1-Ton Steering Frequently Asked Questions

These are some of the questions we get asked on a regular basis, both when making a decision to buy, and when installing. 

Q: Should I go with UTK or OTK?

A: That depends entirely on your usage, lift height and how much work you want to do. The UTK kit requires the least work to install, and does not require any changes to the track bar. Generally speaking it's good up to about 6" of lift. OTK steering will give you a flatter drag link at higher lift heights which is good for steering performance, and will get you more ground clearance. The down side is that you will need to change to an OTA track bar setup to keep the drag link and track bar aligned, otherwise you will have a lot of bump steer. In addition there are a lot of things that need to be clearanced, trimmed or removed to fit the OTK steering. This includes but is not limited to the sway bar brackets and spring buckets. OTK steering has benefits for taller lift heights, but is more work and more expense. We do not recommend OTK for lifts under about 4". 


Q: If I order a UTK kit, can I convert to OTK down the road?

A: Yes. The only difference between the 2 kits themselves is how the hole in the passenger side tie rod end is machined. You would simply need to swap out that end with one of the ES2233L OTK ends. In addition the taper in your knuckles will need to be reversed. This can be done by getting a new set of knuckles and reaming them from the top, or by using the tapered knuckle inserts. You will also need an OTA track bar setup as mentioned above.


Q: Do I need the reamer? Or inserts? What about the Pitman arm?

A: Typically you will need one or the other. You will not need both. Many people are intimidated by the prospect of reaming their knuckles. The inserts allow you to simply drill a straight hole with a normal 7/8" drill bit. Many people think this is easier than using the reamer. We tend to disagree. The reamer centers itself quite easily, and as long as you take your time and don't go too far, it's a pretty easy job. The inserts allow you to use a standard drill bit, so some people feel they will save money this way, but if you don't already have a 7/8" drill bit the extra cost there will probably get pretty close to the cost of the reamer. In addition you cannot use an insert in the pitman arm, so your easiest option there is to buy one of our already machined pitman arms. If you have a reamer, you can re-taper your existing pitman arm. Note: the pitman arm is a MUCH tougher, forged material and is not as easy to ream as the knuckles, but it can be done. Many people choose to buy the pitman arm.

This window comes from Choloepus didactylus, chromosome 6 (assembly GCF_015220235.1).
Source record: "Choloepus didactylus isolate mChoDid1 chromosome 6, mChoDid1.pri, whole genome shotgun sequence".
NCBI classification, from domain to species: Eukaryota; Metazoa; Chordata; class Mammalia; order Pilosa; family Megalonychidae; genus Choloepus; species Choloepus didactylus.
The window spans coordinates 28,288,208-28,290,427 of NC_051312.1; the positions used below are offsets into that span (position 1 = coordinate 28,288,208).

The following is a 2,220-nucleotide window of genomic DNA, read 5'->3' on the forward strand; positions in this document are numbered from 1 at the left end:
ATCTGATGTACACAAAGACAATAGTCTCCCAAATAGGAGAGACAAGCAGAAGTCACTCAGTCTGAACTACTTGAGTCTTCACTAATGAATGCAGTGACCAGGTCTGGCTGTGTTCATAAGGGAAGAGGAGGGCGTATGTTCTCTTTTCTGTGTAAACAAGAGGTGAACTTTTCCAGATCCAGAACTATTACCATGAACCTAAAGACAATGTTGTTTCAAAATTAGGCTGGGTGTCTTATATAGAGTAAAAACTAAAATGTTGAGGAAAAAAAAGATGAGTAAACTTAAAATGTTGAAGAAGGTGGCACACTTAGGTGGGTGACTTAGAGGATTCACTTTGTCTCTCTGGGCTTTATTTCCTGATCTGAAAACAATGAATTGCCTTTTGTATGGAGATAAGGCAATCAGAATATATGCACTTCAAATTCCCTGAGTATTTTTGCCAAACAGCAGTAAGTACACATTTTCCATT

Q: I'm running a  __________ diff cover, will the tie rod clear?

A: Maybe. In most cases, yes, but there are so many diff covers on the market it's impossible to say one way or another. The best way for you to find out is to run a piece of string between the center of the tie rod ends at the knuckles, simulating a straight tie rod like the one in our kit. Our tie rod is 1.5" diameter, so if you have 3/4" of clearance throughout the steering travel, it'll clear. If not, it won't. 


Q: I'm in the middle of installing my kit and the tie rod is hitting the track bar bolt. What should I do?

A: This is covered a bit in the install instructions, but I'll offer more detail here. First things first, you need to get an alignment, and make sure the flat spot in the tie rod is facing the track bar bolt. If the toe is set too far in or too far out your knuckles will be at an angle which will bring the tie rod closer to the axle housing. You must have the steering aligned before going any farther. If you are still having a clearance issue you will need to adjust your steering stops on the knuckles. 

Q: But if I move my steering stops aren't I going to lose steering angle?

A: Not necessarily. Jeep was incredibly inconsistent with setting the stops from the factory. Often we find that in a stock Jeep they will never hit the axle, the steering box runs out of throw first. Some vehicles don't need any adjustment, some need a significant amount. In the end, they all wind up in the same place. It's usually the starting point that varies. 


Q: I'm having trouble threading in one of the tie rod ends, what should I do?

A: Again, this is covered in the Install Instructions. Because of variations in the tie rod end manufacturing it's not uncommon for the threads on one or more of the ends to fit quite tightly. You may need a wrench to turn them. Start by cleaning and inspecting all the threads and look for any damage or debris. Always use oil or anti-seize on the threads. If they require some leverage to turn that's not abnormal, but they should turn smoothly. If things are binding up or starting to gall, stop and investigate. Don't force it!


Q: I need to get some replacement tie rod ends, do you have the part numbers?

A: ES2234R and ES2027L are the standard ends you can get at any parts store. ES2233L is the long one with the hole in it, it's also available anywhere, but has been reamed to fit the ES2234R on the drag link. You will either want to order one of our machined ones, or if you have the reamer, you can ream one yourself.